Free At Last
I TRAVELED TO the Department of Transportation office building in Shoreline early one morning on a multi-tasking mission. I didn't go to discover the cure for gridlock. Too hard. I went for breakfast.
At the urging of Bellevue nutritionist Heather Nakamura, I've been trying to eat before noon each day, but mainly I was there to find answers for a reader who suffers from celiac disease (gluten intolerance also known as celiac sprue).
Gluten is found in much of what we eat wheat, barley, rye and perhaps some oats. It's used in flavorings and food thickeners and less obvious places in a diet. Gluten intolerance marks an autoimmune-system response that damages the small intestine. Nutrients shoot through the small intestine rather than being absorbed.
It is estimated that one in 130 to 200 people have celiac, and Cynthia Kupper, executive director of the Gluten Intolerance Group (www.gluten.net), calls it a vastly underdiagnosed disease. Symptoms often mimic other problems, from irritable bowels to chronic fatigue.
Anyway, the reader was having a problem safely dining out, so we asked other readers for answers.
They deluged us with responses. Some suggested that people be more assertive with chefs and waiters about getting gluten-free orders. Most mentioned a little restaurant at 15700 Dayton Ave. N. called Kaili's Kitchen & Catering.
I had to eat anyway, or so I've been repeatedly told, so I headed out to give it a try.
Kaili's Kitchen is a large cafeteria within the DOT complex. Kaili McIntyre suffers from celiac and maintains a Web site called wheatlessinseattle.com. She serves all kinds of food to meet workers' tastes, but wasted no time in sticking a gluten-free peanut-butter cookie in my hand. Within minutes, I was chowing down on a gluten-free ham-and-egg sandwich and a plate-sized pancake made from amaranth, which I learned is an 8,000-year-old crop prized by the Aztecs.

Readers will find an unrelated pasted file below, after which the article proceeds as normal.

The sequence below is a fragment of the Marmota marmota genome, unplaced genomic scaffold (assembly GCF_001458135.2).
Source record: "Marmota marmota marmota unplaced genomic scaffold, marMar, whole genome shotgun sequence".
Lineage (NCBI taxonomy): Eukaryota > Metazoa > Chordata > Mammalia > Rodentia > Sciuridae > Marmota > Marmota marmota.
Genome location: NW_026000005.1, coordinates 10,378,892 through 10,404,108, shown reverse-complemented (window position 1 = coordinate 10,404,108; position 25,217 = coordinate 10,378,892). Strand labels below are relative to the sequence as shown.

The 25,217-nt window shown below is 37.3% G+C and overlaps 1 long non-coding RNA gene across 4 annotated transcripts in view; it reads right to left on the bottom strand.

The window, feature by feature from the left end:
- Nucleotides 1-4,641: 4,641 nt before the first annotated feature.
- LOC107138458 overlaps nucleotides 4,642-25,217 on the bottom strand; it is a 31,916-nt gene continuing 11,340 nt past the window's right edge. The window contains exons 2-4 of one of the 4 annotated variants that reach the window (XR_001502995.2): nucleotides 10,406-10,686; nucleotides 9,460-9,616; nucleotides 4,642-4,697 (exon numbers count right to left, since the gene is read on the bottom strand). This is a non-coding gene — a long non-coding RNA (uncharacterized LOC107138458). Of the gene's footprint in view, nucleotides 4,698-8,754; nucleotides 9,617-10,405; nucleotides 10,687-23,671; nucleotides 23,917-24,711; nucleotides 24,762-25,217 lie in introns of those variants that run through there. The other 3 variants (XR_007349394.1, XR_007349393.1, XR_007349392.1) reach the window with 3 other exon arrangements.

McIntyre sat across from me as I ate, telling me about her disease, the early misdiagnoses, symptoms and frustration over being a baker who couldn't eat baked goods. It didn't take her long to get proactive, though.
She told me a story about a small woman who came to the cafeteria and ordered a gluten-free hamburger and fries.
"She was a little bitty thing, but she was going to finish the food no matter what because it had been so long since she had been able to enjoy a meal like that. She was near tears."
Her restaurant is open only for breakfast and lunch weekdays, but she also has a catering business and hopes to start her own restaurant some day.
Readers offer a number of other local eateries where gluten-free food is served: Cafe Flora in Madison Park and Tulio Ristorante and Wild Ginger downtown, P.F. Chang's China Bistro at Bellevue Square. Outback Steakhouse restaurants have gluten-free menus. Cafe Ambrosia on Lake Union, Sunlight Cafe on Roosevelt Way and the Flying Apron Bakery in the University District were often mentioned. As a rule, vegetarian, Mexican and Asian restaurants are promising for celiacs, although many soy sauces contain wheat.
Those who want to cook at home can check out several cookbooks, including "Cooking Gluten-Free!" "The Gluten-Free Gourmet" and "The Gluten-Free Gourmet Cooks Fast and Healthy." Readers said Manna Mills Natural Foods in Mountlake Terrace is a good place to shop.
Several readers also suggested joining the Gluten Intolerance Group, a support system and clearinghouse for information. More information on dining out on a gluten-free diet can be found at another Web site: glutenfreerestaurants.org.
Lola O'Rourke, spokeswoman for the American Dietetic Association, said you can dine gluten-free at most restaurants if you plan to.
"If possible, call ahead and explain that the only grains you can eat are corn and rice and that you need to avoid even the smallest traces of other grains," she said. "Find out what options are on the menu, and if possible talk to the chef about modifying menu items to meet your needs. Often only a small change is required, such as substituting cornstarch for flour in thickening a sauce."
I have a food problem, too: I just don't find food that interesting. But it wasn't hard for me to imagine the frustration and dangers of not knowing how your body will react to the next thing you ingest.
I felt a certain pressure sampling a chef's food while she sat across from me asking, between my bites, how I liked it. I felt a little sheepish because I knew there was no way I could finish more than half of it. It went down well, though, because I realized it was cooking with purpose.
Richard Seven is a Pacific Northwest magazine staff reporter. Benjamin Benschneider is a Pacific Northwest magazine staff photographer.
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